There is one more reason to use these formulas. If this form of medicine is ever to achieve mainstream use, it will have to be in the form of standardized formulas that can be administered by mainstream practitioners in an integrative setting where allopathic medicine [Editor’s note: This means Western medicine] can be combined with TCM. Most doctors acknowledge the weaknesses of the current standard of care for asthma, which involves management through the regular use of inhaled corticosteroids, or topical steroids for atopic dermatitis, to name two examples. Employing herb-based medicines whose ingredients have been proven safe over centuries, and whose effectiveness has been demonstrated in clinical practice and reported in peer-reviewed journals offers patients an alternative to the current standard of care. Many U.S. MDs have already received certification in holistic integrative medicine. If we can treat a spectrum of allergic and other immune diseases using a proven set of medicines, we will make a great contribution to public health.
How long does it take to become desensitized to an allergen via your herbal remedy treatment? How many sessions, and over what typical time duration?
TCM is directed at immunomodulation, that is, re-educating the immune system over the long-term so it doesn’t do nasty things to skin, the airways, and the digestive system. [Editor’s note: For example, the overreaction of the immune system that takes place in allergic reactions.] However, some treatments have short-term effects, such as inhibiting mast cell activation. [Editor’s note: Mast cells are cells that degranulate, or burst, during an allergic reaction, releasing the chemicals, such as histamine, that cause allergic symptoms.] One important thing to keep in mind is that we don’t only treat the immune system. If you look at the definition of anaphylaxis, many body systems are involved. Any two, e.g., skin, respiration, vomiting, and so forth, are considered diagnostic for giving epinephrine. Therefore, we try to treat all of them. Food allergies aren’t “just” an immune disease; they are also a disease of the digestive system, so we treat that, too.
As for the duration of treatment, this varies by patient goals. Eczema treatment is relatively brief and it’s easy to track progress, as it is for chronic hives. Asthma treatment operates on a different timetable but again, it’s pretty easy to track improvement, you breathe better. Food allergy treatments take longer, and are harder to evaluate because you can’t just challenge with the foods all the time.
Most food allergic patients are asymptomatic, averaging fewer than one accidental reaction per year. That’s why we are working on biomarkers to register reactivity. [Editor’s note: A biomarker is a measurable indicator of a condition, in this case, food allergy]. Some very sensitive individuals have frequent reactions even with strict avoidance. Their reactions can be triggered by skin contact and inhalation of offending foods. [Editor’s note: For example, the steam from fish is inhaled by an individual with an allergy to fish. This differs from simply smelling an allergen.] We can see progress with these patients because they stop having these reactions, and their quality of life improves. These patients also tend to have frequent hives because their mast cells and basophils [Editor’s note: a type of white blood cell that is involved in inflammation, especially in allergic reactions] are very sensitive. I generally see quick improvement with them, even before seeing any improvement of their IgE levels. This might be due to the direct inhibitory effect of the treatment on mast cell and basophil activation.
What kind of effectiveness rate have you noted?
We have a high effectiveness rate, but since this is a heterogeneous treatment for a diverse patient population, it’s hard to make apples-to-apples comparisons as you would in a clinical study. For example, if you were studying another treatment, you would very likely exclude poorly-controlled asthma. We treat the asthma right away. In general, patients with multiple food allergies and functional GI disorders respond well to the treatment. But for exceedingly sensitive individuals, I sometimes need to work with the patients much longer to develop a protocol.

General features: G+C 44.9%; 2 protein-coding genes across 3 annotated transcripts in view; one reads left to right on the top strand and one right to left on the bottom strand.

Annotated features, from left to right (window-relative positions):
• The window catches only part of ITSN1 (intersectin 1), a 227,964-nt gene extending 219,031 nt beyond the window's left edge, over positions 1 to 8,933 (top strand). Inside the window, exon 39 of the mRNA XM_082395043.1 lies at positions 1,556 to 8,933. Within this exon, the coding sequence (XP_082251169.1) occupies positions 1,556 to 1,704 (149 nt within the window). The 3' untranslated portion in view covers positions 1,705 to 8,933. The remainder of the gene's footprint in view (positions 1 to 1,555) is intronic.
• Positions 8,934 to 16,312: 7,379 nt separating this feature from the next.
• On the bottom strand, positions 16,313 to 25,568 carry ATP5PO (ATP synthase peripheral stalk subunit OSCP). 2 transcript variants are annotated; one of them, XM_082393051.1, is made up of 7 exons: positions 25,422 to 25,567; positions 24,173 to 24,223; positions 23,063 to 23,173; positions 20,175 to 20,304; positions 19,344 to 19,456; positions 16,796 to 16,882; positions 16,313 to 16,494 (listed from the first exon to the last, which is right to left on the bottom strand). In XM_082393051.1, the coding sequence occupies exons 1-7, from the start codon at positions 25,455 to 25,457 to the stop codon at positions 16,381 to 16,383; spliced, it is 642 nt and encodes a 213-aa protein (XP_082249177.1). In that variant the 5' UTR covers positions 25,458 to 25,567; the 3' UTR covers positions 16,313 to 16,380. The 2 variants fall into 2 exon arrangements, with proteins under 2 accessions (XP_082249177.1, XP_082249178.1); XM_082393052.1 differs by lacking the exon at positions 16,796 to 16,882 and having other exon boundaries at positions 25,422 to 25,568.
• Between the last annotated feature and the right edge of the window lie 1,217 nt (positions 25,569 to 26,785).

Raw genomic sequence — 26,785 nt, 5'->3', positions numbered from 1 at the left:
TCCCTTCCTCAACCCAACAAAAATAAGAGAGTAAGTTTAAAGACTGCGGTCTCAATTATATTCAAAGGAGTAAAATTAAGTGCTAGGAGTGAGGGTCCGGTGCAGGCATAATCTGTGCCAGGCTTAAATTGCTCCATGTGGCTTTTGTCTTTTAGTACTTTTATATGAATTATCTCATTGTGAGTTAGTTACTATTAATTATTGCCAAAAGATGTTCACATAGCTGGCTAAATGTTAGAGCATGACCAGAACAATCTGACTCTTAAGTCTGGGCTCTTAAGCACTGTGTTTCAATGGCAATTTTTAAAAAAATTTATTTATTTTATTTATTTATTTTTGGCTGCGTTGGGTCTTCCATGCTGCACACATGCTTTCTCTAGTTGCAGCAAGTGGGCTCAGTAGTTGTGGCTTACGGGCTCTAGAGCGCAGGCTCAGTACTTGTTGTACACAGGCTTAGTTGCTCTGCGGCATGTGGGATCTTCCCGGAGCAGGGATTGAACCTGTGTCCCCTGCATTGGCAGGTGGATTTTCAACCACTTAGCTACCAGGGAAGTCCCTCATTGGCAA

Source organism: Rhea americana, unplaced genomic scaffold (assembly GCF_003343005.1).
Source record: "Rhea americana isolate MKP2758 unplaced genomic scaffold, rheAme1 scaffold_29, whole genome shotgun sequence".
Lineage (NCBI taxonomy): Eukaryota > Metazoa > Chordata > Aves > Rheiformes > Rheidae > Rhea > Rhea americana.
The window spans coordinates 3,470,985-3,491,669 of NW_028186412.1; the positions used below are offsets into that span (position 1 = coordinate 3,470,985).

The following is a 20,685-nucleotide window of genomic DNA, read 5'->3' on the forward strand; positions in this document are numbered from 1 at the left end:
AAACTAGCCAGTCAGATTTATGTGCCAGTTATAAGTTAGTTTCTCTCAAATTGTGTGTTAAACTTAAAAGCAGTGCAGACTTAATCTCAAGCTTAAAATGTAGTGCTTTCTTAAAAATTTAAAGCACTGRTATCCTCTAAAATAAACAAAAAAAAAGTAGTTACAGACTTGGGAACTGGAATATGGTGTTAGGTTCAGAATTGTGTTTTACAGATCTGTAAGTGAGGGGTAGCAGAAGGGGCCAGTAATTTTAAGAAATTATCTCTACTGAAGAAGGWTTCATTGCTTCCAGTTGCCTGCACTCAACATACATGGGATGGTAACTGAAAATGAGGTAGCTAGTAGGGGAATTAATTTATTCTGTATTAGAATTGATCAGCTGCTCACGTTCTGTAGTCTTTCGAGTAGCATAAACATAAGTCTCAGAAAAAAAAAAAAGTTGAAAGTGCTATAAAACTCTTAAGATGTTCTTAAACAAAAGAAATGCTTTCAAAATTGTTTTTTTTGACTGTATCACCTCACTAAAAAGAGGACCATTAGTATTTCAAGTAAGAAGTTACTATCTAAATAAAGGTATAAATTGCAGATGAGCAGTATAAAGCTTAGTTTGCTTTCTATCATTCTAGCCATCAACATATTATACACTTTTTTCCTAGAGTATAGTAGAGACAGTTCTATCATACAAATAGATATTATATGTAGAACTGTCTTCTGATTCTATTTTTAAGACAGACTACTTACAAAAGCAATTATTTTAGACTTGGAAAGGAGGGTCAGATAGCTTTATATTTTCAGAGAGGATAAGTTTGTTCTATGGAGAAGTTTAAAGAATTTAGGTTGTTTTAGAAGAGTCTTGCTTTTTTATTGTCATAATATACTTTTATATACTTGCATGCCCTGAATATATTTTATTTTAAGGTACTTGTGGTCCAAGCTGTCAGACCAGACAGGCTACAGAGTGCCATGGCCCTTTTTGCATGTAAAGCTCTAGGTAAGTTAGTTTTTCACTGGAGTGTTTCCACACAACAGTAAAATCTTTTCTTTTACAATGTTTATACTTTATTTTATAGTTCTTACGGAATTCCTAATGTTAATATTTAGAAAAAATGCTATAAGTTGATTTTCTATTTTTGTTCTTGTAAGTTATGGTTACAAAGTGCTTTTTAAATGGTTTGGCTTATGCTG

Is treatment generally well-tolerated by patients?
Yes. Some don’t tolerate the taste of the oral treatment, some don’t like the smell of the external, skin treatments, or the way they stain their pajamas. We are trying to refine the medicines so they are more effective at lower doses. For very sensitive individuals, I have a starter protocol.
Is there a dropout rate? If so, what is this generally attributed to?
As I said earlier, this is an arduous treatment. “Medication fatigue” can take place, as it can with any treatment for chronic disease. I’ve had patients drop out, but some of them come back. This is why I like to establish treatment priorities. In general, our patients have good adherence rates, because most have multiple allergic conditions.
We focus on the conditions that affect their quality of life the most first, and then we turn our focus to other conditions. Parents may say food allergies are the first priority, but when the patient also has severe eczema, I treat the eczema first. When it is well-controlled, and the patient is able to taper down on topical steroids, we then have the opportunity to focus on their other conditions such as food allergy, which takes much longer to treat. After early results, most patients and families continue their efforts.
But treatment doesn’t continue forever. Once I see their immune system move in a good direction, I develop new protocols to start to reduce the use of traditional Chinese medicine, with room for occasional treatment boosts. [Editor’s note: This refers to interim treatments where they may be needed during the tapering period.]
Is there long-term tolerance of various food allergens after treatment?
Yes. Patients can add many former allergens to their diets. We have also seen good results with EoE patients. [i.e., Eosinophilic Esophagitis, an inflammatory condition of the esophagus.]
What are the costs of treatment, and any other associated costs, such as travel?
It’s hard to give estimates. That said, I think this reflects the cost of health care without health insurance, which masks the real cost. If you look at the retail costs of things like asthma inhalers and auto-injectors, it’s not out-of-line, with a bonus being the prospect of actually doing something about the disease instead of just managing it. In the U.S., some insurance covers visits and acupuncture fees. In other countries or regions such as Hong Kong, Taiwan, Japan, Korea and China, herbal medicines are also covered by insurance. I don’t know how it works in Canada. As the body of literature increases, U.S. insurance may start to cover more.
Is there anything we haven’t asked that you would like us to know about your work and/or herbal treatments?
Thanks for asking. Chinese doctors like to think of our medicine as a gift to the world. But we know that acceptance outside China, Japan, and Korea requires a strong research effort to demonstrate the effectiveness of TCM within the context of Western standards of proof. The Chinese regulators have brought their standards up to those of the West.
At Mount Sinai, we have a vigorous research program that will have benefits beyond our own clinical needs. One very exciting new study is for biomarkers that can help us understand highly reactive food allergy patients with eczema, to include things like basophil activation, transdermal water loss, and the intestinal microbiome.